Tuesday, January 25, 2022

Hippo talk: study sheds light on purpose of call and response | Wildlife | The Guardian

A call from a stranger may elicit myriad responses – panic, confusion, maybe even excitement – but it turns out that hippos have a rather more corporeal reaction: they spray dung.

via www.theguardian.com

Spraying dung. I'm sorry, but hippos are just gross. Even when they're dressed up in little ballerina outfits, or pink or blue, or singing little ditties on TV, I just find them completely unappealing. I like most animals, as my posts reveal. I put up with their smelly habits and have spent more time than I like to admit cleaning up after them. But hippos, no thank you. You know their eating habits are particularly disgusting. They like to take water buffalo carcasses or any other large critter they find floating down the river and tuck them under a bank until they get good and ripe. When the flesh is just about falling off the bone, then they're just yummy, Mr. Hippo reckons. So they're sort of big, fat water vultures. And they're dangerous too. I believe they rank just behind the elephant and the lion as most prolific killers of humans on the African continent. I think indigenous Africans fear them, but I bet they don't like them, and I don't blame them.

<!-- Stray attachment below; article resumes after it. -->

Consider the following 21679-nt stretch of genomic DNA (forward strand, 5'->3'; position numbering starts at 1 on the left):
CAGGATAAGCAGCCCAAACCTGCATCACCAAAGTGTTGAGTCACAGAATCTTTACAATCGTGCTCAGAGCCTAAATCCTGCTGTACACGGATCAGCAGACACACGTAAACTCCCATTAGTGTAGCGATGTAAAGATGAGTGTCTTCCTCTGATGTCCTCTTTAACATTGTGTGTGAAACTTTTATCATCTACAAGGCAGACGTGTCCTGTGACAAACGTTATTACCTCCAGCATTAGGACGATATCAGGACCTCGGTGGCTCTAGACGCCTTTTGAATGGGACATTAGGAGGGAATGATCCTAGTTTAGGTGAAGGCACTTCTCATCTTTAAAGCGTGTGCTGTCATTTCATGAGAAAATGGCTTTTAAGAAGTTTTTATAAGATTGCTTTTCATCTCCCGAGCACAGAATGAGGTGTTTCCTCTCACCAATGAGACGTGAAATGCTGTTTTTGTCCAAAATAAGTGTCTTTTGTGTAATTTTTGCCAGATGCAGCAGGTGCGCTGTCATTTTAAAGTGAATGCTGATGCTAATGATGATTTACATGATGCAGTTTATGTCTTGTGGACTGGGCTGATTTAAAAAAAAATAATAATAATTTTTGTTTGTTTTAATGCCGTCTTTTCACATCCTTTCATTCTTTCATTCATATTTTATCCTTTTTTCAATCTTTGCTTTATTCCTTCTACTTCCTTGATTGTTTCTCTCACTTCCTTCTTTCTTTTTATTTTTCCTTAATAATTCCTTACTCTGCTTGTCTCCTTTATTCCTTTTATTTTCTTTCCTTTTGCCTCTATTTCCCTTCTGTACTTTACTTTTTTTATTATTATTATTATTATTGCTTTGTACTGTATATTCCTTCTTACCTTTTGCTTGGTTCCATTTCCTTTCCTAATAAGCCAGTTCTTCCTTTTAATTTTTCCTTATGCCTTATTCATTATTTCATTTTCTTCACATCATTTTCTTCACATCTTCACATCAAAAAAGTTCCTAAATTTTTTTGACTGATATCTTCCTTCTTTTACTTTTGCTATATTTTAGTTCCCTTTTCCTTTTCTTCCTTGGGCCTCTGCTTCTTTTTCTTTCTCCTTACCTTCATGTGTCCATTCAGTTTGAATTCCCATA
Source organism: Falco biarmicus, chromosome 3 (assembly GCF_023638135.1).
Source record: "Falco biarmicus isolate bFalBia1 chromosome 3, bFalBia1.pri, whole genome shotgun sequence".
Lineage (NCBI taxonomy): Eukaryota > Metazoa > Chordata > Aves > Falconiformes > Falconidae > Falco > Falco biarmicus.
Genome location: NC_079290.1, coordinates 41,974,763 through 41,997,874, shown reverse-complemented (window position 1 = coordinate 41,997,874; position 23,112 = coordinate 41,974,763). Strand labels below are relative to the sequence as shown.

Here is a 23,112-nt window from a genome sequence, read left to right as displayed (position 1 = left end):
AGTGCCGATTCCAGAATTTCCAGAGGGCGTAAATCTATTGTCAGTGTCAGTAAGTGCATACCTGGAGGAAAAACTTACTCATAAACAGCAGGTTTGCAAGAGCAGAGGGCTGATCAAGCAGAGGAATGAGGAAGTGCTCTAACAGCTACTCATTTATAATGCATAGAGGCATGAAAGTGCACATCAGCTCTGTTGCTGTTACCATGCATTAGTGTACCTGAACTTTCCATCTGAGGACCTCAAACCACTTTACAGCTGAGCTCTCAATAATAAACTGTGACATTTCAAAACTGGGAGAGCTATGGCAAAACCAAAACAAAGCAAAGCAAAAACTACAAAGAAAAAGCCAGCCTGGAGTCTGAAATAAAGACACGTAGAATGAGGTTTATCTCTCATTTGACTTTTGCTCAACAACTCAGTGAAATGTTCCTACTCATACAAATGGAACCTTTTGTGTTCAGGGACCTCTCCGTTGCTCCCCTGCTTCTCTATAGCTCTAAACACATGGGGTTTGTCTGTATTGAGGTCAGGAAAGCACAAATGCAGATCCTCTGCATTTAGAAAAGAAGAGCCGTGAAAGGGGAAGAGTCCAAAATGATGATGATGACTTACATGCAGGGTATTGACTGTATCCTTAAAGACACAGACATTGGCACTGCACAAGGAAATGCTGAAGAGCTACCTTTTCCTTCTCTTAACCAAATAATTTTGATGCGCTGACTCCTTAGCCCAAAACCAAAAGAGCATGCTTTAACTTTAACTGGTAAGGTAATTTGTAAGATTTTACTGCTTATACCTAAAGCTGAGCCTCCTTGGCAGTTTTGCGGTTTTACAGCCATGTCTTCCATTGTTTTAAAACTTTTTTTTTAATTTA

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No doubt as we speak the nefarious minions of the CCP are busy in Africa weaponising hippos, using genetic modifications and gain-of-function research.

Beware Taiwan: the angry superhippos are coming your way.

Posted by: dearieme | Jan 25, 2022 3:42:41 PM

Hippos are herbivores and tend to eat on shore - they don't eat in the river where they spend their days. They will eat at night on shore and are quite paranoid about anyone that gets between them and their "safe" place; i.e. the water.

I believe that you are thinking of crocodiles who will keep animals under water until they soften up a bit so that they are able to tear chunks out of them.

Posted by: Philip Kraemer | Jan 26, 2022 8:00:36 AM